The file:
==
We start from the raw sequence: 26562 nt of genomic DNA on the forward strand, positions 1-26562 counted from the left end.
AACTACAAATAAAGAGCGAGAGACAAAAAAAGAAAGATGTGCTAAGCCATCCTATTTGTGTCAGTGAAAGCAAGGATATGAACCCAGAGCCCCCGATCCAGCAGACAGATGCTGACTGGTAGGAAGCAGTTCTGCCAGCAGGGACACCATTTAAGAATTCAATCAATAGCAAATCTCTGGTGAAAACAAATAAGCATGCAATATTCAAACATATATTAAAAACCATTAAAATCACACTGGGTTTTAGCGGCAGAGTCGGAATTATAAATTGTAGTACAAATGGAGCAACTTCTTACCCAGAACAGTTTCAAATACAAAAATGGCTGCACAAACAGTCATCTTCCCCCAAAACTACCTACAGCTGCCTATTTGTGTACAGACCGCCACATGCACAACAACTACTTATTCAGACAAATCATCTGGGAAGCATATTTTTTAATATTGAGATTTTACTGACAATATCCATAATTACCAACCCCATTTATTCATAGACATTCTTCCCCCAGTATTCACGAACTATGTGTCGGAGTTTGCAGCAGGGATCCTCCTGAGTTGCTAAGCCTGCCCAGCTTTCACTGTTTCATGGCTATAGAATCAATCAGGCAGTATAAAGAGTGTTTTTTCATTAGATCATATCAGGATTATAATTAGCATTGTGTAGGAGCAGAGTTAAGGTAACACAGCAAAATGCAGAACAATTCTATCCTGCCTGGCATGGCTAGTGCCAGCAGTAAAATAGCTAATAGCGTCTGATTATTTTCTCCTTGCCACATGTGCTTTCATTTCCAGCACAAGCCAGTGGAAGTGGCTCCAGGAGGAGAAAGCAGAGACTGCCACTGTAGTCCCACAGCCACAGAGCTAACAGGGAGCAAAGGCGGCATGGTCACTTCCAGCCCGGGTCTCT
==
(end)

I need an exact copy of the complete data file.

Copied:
We start from the raw sequence: 26562 nt of genomic DNA on the forward strand, positions 1-26562 counted from the left end.
AACTACAAATAAAGAGCGAGAGACAAAAAAAGAAAGATGTGCTAAGCCATCCTATTTGTGTCAGTGAAAGCAAGGATATGAACCCAGAGCCCCCGATCCAGCAGACAGATGCTGACTGGTAGGAAGCAGTTCTGCCAGCAGGGACACCATTTAAGAATTCAATCAATAGCAAATCTCTGGTGAAAACAAATAAGCATGCAATATTCAAACATATATTAAAAACCATTAAAATCACACTGGGTTTTAGCGGCAGAGTCGGAATTATAAATTGTAGTACAAATGGAGCAACTTCTTACCCAGAACAGTTTCAAATACAAAAATGGCTGCACAAACAGTCATCTTCCCCCAAAACTACCTACAGCTGCCTATTTGTGTACAGACCGCCACATGCACAACAACTACTTATTCAGACAAATCATCTGGGAAGCATATTTTTTAATATTGAGATTTTACTGACAATATCCATAATTACCAACCCCATTTATTCATAGACATTCTTCCCCCAGTATTCACGAACTATGTGTCGGAGTTTGCAGCAGGGATCCTCCTGAGTTGCTAAGCCTGCCCAGCTTTCACTGTTTCATGGCTATAGAATCAATCAGGCAGTATAAAGAGTGTTTTTTCATTAGATCATATCAGGATTATAATTAGCATTGTGTAGGAGCAGAGTTAAGGTAACACAGCAAAATGCAGAACAATTCTATCCTGCCTGGCATGGCTAGTGCCAGCAGTAAAATAGCTAATAGCGTCTGATTATTTTCTCCTTGCCACATGTGCTTTCATTTCCAGCACAAGCCAGTGGAAGTGGCTCCAGGAGGAGAAAGCAGAGACTGCCACTGTAGTCCCACAGCCACAGAGCTAACAGGGAGCAAAGGCGGCATGGTCACTTCCAGCCCGGGTCTCT